Informix plans to formally launch its socalled Internet Foundation.2000 database at the supplier’s Information Portal user group meeting in San Diego on Wednesday.
The offering, which was codenamed Centaur (see VNU Newswire, 19 January, 1999), is the fruit of three years of work trying to integrate its Dynamic Server relational database with the object/relational offering it acquired with Illustra.
The supplier’s overemphasis on Illustra helped contribute to its financial downfall a couple of years ago due to accounting irregularities. It tried to insist that users move to the new database, despite failing to outline its business rather than technological benefits, but was forced to U-turn on the policy following a customer backlash.
This time, however, Informix is going for a dual positioning strategy. A new version of Dynamic Server will be available for those customers wanting to stay with relational technology, while Internet Foundation.2000 will be targetted at users wanting to implement applications based on unstructured data such as audio and video for the Web.
Jean-Yves Dexmier, Informix’s president and chief operating officer, said: “It took us three years to build Foundation.2000 from the ground up and we dedicated a third of our engineering resources to it. To solve the problems of the Internet, we couldn’t have just taken old products and added new functionality to them.”
But unlike Oracle, which now proclaims that client/server is dead and is focusing wholeheartedly on the Web, Dexmier said that Informix was still basing its offering on the client/server model.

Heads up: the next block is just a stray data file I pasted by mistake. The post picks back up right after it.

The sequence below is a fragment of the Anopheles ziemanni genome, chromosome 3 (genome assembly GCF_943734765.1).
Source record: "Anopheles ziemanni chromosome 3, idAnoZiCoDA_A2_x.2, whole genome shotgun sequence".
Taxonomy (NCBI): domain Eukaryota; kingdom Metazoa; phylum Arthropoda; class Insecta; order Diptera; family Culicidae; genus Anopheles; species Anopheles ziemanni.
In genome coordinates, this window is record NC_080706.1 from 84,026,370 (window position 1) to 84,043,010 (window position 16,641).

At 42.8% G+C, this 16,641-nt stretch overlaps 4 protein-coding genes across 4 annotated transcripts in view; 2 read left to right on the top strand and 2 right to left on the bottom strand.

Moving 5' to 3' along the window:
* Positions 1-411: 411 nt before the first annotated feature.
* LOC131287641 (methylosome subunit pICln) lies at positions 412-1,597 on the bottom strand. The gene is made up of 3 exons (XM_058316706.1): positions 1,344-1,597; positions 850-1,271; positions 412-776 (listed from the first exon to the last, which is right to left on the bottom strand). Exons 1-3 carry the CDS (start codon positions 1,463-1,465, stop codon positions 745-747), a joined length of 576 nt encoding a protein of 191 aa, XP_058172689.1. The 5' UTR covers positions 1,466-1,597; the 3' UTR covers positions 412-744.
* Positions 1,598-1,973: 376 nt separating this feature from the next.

“We’ve created a migration path. It’s wrong to discard existing systems and we’ll continue to focus on our large installed client/server base. Our customers are not prepared to move to the Web immediately - it will take time. It’s our bread and butter and it could be a mistake to forget the people using our systems. We need to help them move at their own pace through democracy not dicatatorship,” he added.
Internet Foundation, which is available now, supports the Microsoft Com+ object model and also includes the fruits of Informix’s Krakatoa Java project (see VNU Newswire, 12 December, 1998).
This means a Java Virtual Machine has been integrated into the database so it can run and store Java code natively and it supports part zero and one of the SQL/J standard. Informix has also released a Java datablade and provides support for Enterprise Java Beans (EJB) via Tanga, an EJB container that sits on a separate server, but runs EJB based applications.
Virtual Data Interfaces also enable users to view data from Informix and third party applications from across the enterprise, while support for more data sources, the addition of replication software and improved extraction, transformation and load capabilities are being marketed under the banner of Smart Data Federation. These additions are intended to enhance the database for the online transaction processing space.
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